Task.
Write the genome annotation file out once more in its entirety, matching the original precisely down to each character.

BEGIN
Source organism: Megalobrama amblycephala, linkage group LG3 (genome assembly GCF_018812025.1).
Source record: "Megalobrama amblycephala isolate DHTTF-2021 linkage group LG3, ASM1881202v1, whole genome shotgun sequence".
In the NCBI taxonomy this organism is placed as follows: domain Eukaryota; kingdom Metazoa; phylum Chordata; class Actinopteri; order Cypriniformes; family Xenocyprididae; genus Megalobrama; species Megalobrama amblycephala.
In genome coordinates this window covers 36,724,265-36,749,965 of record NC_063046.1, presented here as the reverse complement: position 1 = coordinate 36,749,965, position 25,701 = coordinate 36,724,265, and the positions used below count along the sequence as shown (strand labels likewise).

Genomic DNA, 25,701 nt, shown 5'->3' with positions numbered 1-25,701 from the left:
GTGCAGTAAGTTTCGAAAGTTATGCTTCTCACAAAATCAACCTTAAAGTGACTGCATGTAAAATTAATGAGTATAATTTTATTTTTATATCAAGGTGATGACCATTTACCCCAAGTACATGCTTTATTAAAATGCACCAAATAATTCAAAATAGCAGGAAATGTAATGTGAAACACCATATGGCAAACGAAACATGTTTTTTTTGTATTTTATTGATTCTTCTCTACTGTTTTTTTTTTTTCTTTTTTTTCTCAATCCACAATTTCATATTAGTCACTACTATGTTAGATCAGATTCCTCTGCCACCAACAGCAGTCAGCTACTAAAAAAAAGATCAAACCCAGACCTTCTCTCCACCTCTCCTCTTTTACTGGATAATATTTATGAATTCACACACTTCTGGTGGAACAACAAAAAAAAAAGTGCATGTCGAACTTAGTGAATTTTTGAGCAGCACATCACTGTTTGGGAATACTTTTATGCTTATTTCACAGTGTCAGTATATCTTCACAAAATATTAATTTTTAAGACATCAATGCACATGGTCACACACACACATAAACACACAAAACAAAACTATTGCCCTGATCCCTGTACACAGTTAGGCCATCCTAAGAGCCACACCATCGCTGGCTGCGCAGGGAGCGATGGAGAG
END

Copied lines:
Source organism: Megalobrama amblycephala, linkage group LG3 (genome assembly GCF_018812025.1).
Source record: "Megalobrama amblycephala isolate DHTTF-2021 linkage group LG3, ASM1881202v1, whole genome shotgun sequence".
In the NCBI taxonomy this organism is placed as follows: domain Eukaryota; kingdom Metazoa; phylum Chordata; class Actinopteri; order Cypriniformes; family Xenocyprididae; genus Megalobrama; species Megalobrama amblycephala.
In genome coordinates this window covers 36,724,265-36,749,965 of record NC_063046.1, presented here as the reverse complement: position 1 = coordinate 36,749,965, position 25,701 = coordinate 36,724,265, and the positions used below count along the sequence as shown (strand labels likewise).

Genomic DNA, 25,701 nt, shown 5'->3' with positions numbered 1-25,701 from the left:
GTGCAGTAAGTTTCGAAAGTTATGCTTCTCACAAAATCAACCTTAAAGTGACTGCATGTAAAATTAATGAGTATAATTTTATTTTTATATCAAGGTGATGACCATTTACCCCAAGTACATGCTTTATTAAAATGCACCAAATAATTCAAAATAGCAGGAAATGTAATGTGAAACACCATATGGCAAACGAAACATGTTTTTTTTGTATTTTATTGATTCTTCTCTACTGTTTTTTTTTTTTCTTTTTTTTCTCAATCCACAATTTCATATTAGTCACTACTATGTTAGATCAGATTCCTCTGCCACCAACAGCAGTCAGCTACTAAAAAAAAGATCAAACCCAGACCTTCTCTCCACCTCTCCTCTTTTACTGGATAATATTTATGAATTCACACACTTCTGGTGGAACAACAAAAAAAAAAGTGCATGTCGAACTTAGTGAATTTTTGAGCAGCACATCACTGTTTGGGAATACTTTTATGCTTATTTCACAGTGTCAGTATATCTTCACAAAATATTAATTTTTAAGACATCAATGCACATGGTCACACACACACATAAACACACAAAACAAAACTATTGCCCTGATCCCTGTACACAGTTAGGCCATCCTAAGAGCCACACCATCGCTGGCTGCGCAGGGAGCGATGGAGAG